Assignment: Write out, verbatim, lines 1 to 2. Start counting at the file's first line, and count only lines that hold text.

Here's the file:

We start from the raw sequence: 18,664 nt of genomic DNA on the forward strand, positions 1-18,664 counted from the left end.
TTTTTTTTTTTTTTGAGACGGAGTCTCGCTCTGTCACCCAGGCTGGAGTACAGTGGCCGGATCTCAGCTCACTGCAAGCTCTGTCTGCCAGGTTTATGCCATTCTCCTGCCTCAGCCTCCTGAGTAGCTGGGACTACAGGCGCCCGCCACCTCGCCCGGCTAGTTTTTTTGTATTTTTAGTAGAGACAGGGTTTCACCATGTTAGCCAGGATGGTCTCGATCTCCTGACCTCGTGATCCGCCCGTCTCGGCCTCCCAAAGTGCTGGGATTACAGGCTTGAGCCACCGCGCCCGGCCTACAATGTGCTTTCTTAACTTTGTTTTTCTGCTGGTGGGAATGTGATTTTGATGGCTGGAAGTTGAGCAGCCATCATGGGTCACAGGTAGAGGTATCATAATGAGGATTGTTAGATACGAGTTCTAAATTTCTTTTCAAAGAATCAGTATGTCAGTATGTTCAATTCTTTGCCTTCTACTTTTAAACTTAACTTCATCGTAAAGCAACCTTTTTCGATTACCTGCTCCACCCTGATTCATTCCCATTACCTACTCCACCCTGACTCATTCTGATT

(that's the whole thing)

We start from the raw sequence: 18,664 nt of genomic DNA on the forward strand, positions 1-18,664 counted from the left end.
TTTTTTTTTTTTTTGAGACGGAGTCTCGCTCTGTCACCCAGGCTGGAGTACAGTGGCCGGATCTCAGCTCACTGCAAGCTCTGTCTGCCAGGTTTATGCCATTCTCCTGCCTCAGCCTCCTGAGTAGCTGGGACTACAGGCGCCCGCCACCTCGCCCGGCTAGTTTTTTTGTATTTTTAGTAGAGACAGGGTTTCACCATGTTAGCCAGGATGGTCTCGATCTCCTGACCTCGTGATCCGCCCGTCTCGGCCTCCCAAAGTGCTGGGATTACAGGCTTGAGCCACCGCGCCCGGCCTACAATGTGCTTTCTTAACTTTGTTTTTCTGCTGGTGGGAATGTGATTTTGATGGCTGGAAGTTGAGCAGCCATCATGGGTCACAGGTAGAGGTATCATAATGAGGATTGTTAGATACGAGTTCTAAATTTCTTTTCAAAGAATCAGTATGTCAGTATGTTCAATTCTTTGCCTTCTACTTTTAAACTTAACTTCATCGTAAAGCAACCTTTTTCGATTACCTGCTCCACCCTGATTCATTCCCATTACCTACTCCACCCTGACTCATTCTGATT